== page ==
Introduction: Burlap Bird Ornaments
Last year for Christmas, I decided to make my mom and three sisters matching ornaments. I love making small things like this for everyone in my family. After my mom and sisters got them, they told me how much they loved the style, because it could be used for decoration and not just for a Christmas tree.
One sister has it hung on the mirror in her car, another has hers hung in her living room, and the last sister hangs hers from a tree branch she has in her bedroom. My mom had her bird on the window in our living room, but she has decided she wants a flock of the birds to hang above the dining room table. So here I go to make a flock.
My favorite thing about making these birds is the simplicity. They don't require too many materials. Thy can be made fairly quickly. And you can make a lot of them at once. It also doesn't require much skill to make these.
Step 1: Stuff You're Gonna Need
I usually just add this part up in the introduction, but this Instructable requires a few more things to make than my usual posts.
All of these items can be bought at a craft store.
-burlap roll (mine has plastic on the back so it can be cut without fraying. This is so very nice)
-needle and light colored embroidery floss
-scissors (not pictured)
-pencil (for tracing)
-hot glue gun and glue sticks for it
-paper (this is used for a template)
-ribbon/fabric for the wing (not pictured)
Step 2: Make the Body
Get your paper and pencil and draw out a nice bird body shape. Or you can be lazy like me and trace one from the Internet. Either way, make a pattern with a piece of paper. Take the pattern and put it on the plasticy side of the burlap. Trace one birdy. Now flip the pattern over and trace another birdy. You have to flip it so when you sew the two together, you just see burlap. Cut out the two birdies, and dab a few drops of hot glue on one of the bird's plastic side, and smash the two together. This is just to make it easier to sew, so only one or two drops is necessary. At this point you might realize that the two halves aren't exactly identical, and they don't match up perfectly. No worries, just trim off the excess. Hooray! You now have a beautiful burlap bird body. Alliteration is fun.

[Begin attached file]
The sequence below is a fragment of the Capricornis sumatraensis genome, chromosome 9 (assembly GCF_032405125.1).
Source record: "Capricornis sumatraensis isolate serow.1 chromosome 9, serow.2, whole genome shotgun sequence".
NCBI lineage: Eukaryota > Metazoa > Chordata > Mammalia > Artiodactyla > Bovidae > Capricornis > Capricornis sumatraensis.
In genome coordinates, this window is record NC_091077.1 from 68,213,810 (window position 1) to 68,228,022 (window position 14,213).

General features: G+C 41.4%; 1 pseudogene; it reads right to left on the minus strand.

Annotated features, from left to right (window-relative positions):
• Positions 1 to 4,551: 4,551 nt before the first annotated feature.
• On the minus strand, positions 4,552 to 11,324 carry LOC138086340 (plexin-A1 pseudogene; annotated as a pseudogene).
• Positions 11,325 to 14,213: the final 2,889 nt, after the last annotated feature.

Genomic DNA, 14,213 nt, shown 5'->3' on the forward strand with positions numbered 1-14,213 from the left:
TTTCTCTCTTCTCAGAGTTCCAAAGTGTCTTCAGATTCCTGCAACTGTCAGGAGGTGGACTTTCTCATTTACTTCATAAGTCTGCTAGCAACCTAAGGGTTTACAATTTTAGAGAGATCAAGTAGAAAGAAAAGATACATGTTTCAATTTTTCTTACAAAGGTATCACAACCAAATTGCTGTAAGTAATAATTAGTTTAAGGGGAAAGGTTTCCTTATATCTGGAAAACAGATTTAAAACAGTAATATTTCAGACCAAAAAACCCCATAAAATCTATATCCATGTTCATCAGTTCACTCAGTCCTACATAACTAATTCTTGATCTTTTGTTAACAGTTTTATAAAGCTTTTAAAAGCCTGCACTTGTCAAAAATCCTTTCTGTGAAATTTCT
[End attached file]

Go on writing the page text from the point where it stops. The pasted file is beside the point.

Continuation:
Step 3: Sew the Border On
Now comes my least favorite part. Not because I don't like embroidery, but because it takes the longest.
Grab your needle and embroidery floss and sit down for a solid 7-14 minutes of work. Embroidery floss comes grouped in a big strand, but if you separate the stands out, it has six smaller thready strands. For this, I use three of the strands. So grab enough thread to go around the perimeter of your bird plus tying knots. Thread all three strands onto your needle at once. However, don't double up the thread like you do with sewing. Tie a knot at one end of the 3strand, and pull the other end through the eye or the needle. Pull the needle about three inches past the end of the unknotted end, and crease the strands as best you can so that the needle stays where it is while sewing. If you are still confused, look at the picture. If you still don't understand, look up how to thread a needle for embroidery.
For the stitch, you are going to use a running stitch. This is the most basic sewing stitch that all of us learned as kids. It's where you put the needle in one side, pull it, and put it in on the other side. If you are confused by my pictures you can search a more comprehensive tutorial on the running stitch. I stitched on the edges, and tried to keep the same distance from the edges as much as I could with each new stitch. I started the sewing with putting it up through the back of one of the birds so it would hide the knot in the thread. Continue sewing the whole perimeter, and end it the way you started it, going through only one of the sides, tying a knot so it stays hidden on the inside.
Step 4: Glue the String On
Cut a piece of twine out for the string to hang it. I use about six inches of twine for this. Take it and glue one tip of string to the middle of the birds back, up near the boarder. Glue the other side of string to the other side of the birds back.
Step 5: Make the Wing
I went to Michael's and found a really nice ribbon that would match the burlap really well, so I got that to use for the wing. You could use and fabric that you want for the wing to give it any number of looks and match any room in the house.
I made a template out of paper and traced it onto the ribbon. I cut out the wing shape and used a little hot glue to stick it on the bird. Remember to cut out two wings, one for each side of the bird.
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